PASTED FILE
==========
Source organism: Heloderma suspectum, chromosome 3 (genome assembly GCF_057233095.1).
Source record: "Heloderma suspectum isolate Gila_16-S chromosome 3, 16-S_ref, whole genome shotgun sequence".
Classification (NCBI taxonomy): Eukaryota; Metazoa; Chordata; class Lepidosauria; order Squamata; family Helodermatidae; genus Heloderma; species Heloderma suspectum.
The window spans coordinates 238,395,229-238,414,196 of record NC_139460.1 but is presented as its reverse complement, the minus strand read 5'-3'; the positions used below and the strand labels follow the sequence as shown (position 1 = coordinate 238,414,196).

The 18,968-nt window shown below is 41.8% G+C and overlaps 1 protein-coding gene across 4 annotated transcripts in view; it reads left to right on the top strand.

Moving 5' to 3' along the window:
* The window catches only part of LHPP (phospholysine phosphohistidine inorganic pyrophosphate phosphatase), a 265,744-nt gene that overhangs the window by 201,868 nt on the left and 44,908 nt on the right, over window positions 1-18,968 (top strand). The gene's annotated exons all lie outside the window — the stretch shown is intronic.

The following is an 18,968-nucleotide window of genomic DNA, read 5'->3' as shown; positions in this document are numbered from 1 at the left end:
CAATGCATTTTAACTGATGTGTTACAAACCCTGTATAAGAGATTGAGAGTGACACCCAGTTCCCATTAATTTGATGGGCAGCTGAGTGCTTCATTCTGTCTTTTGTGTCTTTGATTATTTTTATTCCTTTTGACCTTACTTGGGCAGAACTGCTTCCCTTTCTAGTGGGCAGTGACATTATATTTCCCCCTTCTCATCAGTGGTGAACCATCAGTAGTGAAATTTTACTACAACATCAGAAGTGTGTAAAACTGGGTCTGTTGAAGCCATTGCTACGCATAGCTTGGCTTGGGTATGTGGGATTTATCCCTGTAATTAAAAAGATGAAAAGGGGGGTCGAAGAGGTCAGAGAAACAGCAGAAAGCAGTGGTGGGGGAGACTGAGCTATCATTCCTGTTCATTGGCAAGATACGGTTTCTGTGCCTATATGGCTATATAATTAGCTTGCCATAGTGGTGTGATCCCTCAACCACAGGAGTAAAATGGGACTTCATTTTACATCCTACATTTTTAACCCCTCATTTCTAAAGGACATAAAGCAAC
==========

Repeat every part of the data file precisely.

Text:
Source organism: Heloderma suspectum, chromosome 3 (genome assembly GCF_057233095.1).
Source record: "Heloderma suspectum isolate Gila_16-S chromosome 3, 16-S_ref, whole genome shotgun sequence".
Classification (NCBI taxonomy): Eukaryota; Metazoa; Chordata; class Lepidosauria; order Squamata; family Helodermatidae; genus Heloderma; species Heloderma suspectum.
The window spans coordinates 238,395,229-238,414,196 of record NC_139460.1 but is presented as its reverse complement, the minus strand read 5'-3'; the positions used below and the strand labels follow the sequence as shown (position 1 = coordinate 238,414,196).

The 18,968-nt window shown below is 41.8% G+C and overlaps 1 protein-coding gene across 4 annotated transcripts in view; it reads left to right on the top strand.

Moving 5' to 3' along the window:
* The window catches only part of LHPP (phospholysine phosphohistidine inorganic pyrophosphate phosphatase), a 265,744-nt gene that overhangs the window by 201,868 nt on the left and 44,908 nt on the right, over window positions 1-18,968 (top strand). The gene's annotated exons all lie outside the window — the stretch shown is intronic.

The following is an 18,968-nucleotide window of genomic DNA, read 5'->3' as shown; positions in this document are numbered from 1 at the left end:
CAATGCATTTTAACTGATGTGTTACAAACCCTGTATAAGAGATTGAGAGTGACACCCAGTTCCCATTAATTTGATGGGCAGCTGAGTGCTTCATTCTGTCTTTTGTGTCTTTGATTATTTTTATTCCTTTTGACCTTACTTGGGCAGAACTGCTTCCCTTTCTAGTGGGCAGTGACATTATATTTCCCCCTTCTCATCAGTGGTGAACCATCAGTAGTGAAATTTTACTACAACATCAGAAGTGTGTAAAACTGGGTCTGTTGAAGCCATTGCTACGCATAGCTTGGCTTGGGTATGTGGGATTTATCCCTGTAATTAAAAAGATGAAAAGGGGGGTCGAAGAGGTCAGAGAAACAGCAGAAAGCAGTGGTGGGGGAGACTGAGCTATCATTCCTGTTCATTGGCAAGATACGGTTTCTGTGCCTATATGGCTATATAATTAGCTTGCCATAGTGGTGTGATCCCTCAACCACAGGAGTAAAATGGGACTTCATTTTACATCCTACATTTTTAACCCCTCATTTCTAAAGGACATAAAGCAAC